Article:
Nakashima’s Live Edge

In the first installment of MUSE, we shared a gorgeous still life from American photographer Johnny Miller. Today we’re celebrating the Live Edge… and George Nakashima (1905-1990). Born in Spokane WA, Nakashima grew up roaming the forests of the Olympic Peninsula. He studied architecture at University of Washington, and earned a Masters Degree at MIT. World travel influenced his making style.

He returned to the states during World War II, with his wife and small daughter. Ultimately the family settled not on the West Coast, but in New Hope, Pennsylvania. You can visit his studio and workshop there, which has carried forward through today, thanks to the dedication, grace and talent of his daughter Mira, and his students. Nakashima is truly an icon of American craft. In his designs, he indulged a love of imperfection in beautiful wood. As important as gorgeous, intricate grain, the natural cracks, holes and live edge of the wood are celebrated in his work.

George Nakashima and Daughter Mira

Photo: John Loenbard for Life Magazine in 1970, at the New Hope Studio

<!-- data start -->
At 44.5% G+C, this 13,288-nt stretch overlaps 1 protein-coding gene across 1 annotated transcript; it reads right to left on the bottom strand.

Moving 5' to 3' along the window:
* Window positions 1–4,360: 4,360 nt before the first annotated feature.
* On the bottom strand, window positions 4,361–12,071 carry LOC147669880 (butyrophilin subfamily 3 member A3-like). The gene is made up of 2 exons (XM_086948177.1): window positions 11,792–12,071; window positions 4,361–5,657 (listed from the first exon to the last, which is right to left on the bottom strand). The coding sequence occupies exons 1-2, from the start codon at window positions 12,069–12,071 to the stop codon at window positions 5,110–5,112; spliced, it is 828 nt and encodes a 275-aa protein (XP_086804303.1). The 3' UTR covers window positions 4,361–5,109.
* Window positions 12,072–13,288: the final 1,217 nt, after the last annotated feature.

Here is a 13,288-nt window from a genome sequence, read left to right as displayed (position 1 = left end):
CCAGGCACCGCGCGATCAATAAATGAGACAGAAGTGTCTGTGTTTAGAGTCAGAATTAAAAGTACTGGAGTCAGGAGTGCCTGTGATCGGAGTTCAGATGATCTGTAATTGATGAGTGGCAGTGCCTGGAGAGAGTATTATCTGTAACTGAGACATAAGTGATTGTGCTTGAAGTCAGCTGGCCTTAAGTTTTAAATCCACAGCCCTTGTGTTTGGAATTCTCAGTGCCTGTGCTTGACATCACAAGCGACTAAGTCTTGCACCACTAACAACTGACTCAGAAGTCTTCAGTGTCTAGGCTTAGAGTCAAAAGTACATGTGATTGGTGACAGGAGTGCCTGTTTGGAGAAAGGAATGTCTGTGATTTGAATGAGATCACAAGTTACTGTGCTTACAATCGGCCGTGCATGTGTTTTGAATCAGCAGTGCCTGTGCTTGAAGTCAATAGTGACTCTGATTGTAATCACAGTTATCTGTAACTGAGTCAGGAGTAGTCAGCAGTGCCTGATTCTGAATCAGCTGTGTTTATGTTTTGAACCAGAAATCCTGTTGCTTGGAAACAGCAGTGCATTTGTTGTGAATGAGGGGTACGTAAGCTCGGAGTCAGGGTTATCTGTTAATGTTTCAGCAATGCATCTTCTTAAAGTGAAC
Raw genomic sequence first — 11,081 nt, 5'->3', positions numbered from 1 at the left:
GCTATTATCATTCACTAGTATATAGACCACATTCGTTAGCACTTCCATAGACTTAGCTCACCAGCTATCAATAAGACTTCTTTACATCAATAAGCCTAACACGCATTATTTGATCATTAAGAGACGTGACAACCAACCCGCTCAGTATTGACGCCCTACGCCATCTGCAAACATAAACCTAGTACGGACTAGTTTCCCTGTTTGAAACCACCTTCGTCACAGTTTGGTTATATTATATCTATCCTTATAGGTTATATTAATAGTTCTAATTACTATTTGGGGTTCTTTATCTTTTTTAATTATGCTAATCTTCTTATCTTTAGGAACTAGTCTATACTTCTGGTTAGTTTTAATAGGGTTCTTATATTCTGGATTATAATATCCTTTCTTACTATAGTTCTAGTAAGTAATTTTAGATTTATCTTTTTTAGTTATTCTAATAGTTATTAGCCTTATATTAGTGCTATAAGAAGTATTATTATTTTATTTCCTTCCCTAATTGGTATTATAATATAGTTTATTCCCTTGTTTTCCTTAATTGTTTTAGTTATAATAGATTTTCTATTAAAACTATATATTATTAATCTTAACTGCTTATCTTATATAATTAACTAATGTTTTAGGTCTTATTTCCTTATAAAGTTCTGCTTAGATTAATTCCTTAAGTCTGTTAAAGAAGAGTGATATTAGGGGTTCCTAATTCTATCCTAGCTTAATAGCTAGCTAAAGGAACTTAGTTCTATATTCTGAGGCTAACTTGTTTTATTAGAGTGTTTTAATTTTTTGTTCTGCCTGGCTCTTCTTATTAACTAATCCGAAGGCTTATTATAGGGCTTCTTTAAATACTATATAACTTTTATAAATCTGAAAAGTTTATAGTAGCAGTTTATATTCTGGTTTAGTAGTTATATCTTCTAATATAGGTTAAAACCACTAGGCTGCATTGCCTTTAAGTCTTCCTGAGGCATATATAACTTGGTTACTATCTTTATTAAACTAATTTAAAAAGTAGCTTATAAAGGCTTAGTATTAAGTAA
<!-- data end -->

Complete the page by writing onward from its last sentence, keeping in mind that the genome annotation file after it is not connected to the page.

Nakashima Bench with Live Edge

Photo: 2013 Nakashima Retrospective, Toronto CA, Presented by Mjölk

Nakashima Conoid Table

Photo: 2013 Nakashima Retrospective, Toronto CA, Presented by Mjölk

Nakashima’s vision and portfolio has been an inspiration to many of our Vermont furniture makers. You’ll find console and sofa tables, dining tables, coffee tables, and more. Showing off handsome grains, a carefully preserved live edge and in some instances, beautifully incorporated imperfections.

Gasperetti Live Edge Sofa Table

The demi lune table above from Bob Gasperetti features a Yellow Birch Burl top with a live edge to rival any. Bob’s portfolio is filled with interesting pieces like this. Plus, we’ve collected a few more *notables* here… A Nakashima Inspired Table from Londonderry Maker Joe Breznick; A Claro Slab Coffee Table from Dan Mosheim, Dorset Custom Furniture; A Knothole Table from Chris Ericson Furniture, South Newfane. Not a live edge, but a celebration of imperfection in the final, graceful design.

Nakashima believed that the soul of a tree continued to live and breathe through the furniture pieces he crafted and his book, “The Soul of a Tree” explores his life, work and philosophy. It’s a great addition to any *creative* library. Kind, visionary, generous, compassionate, innovative, and brave, this artist is our muse for today, and for many days.



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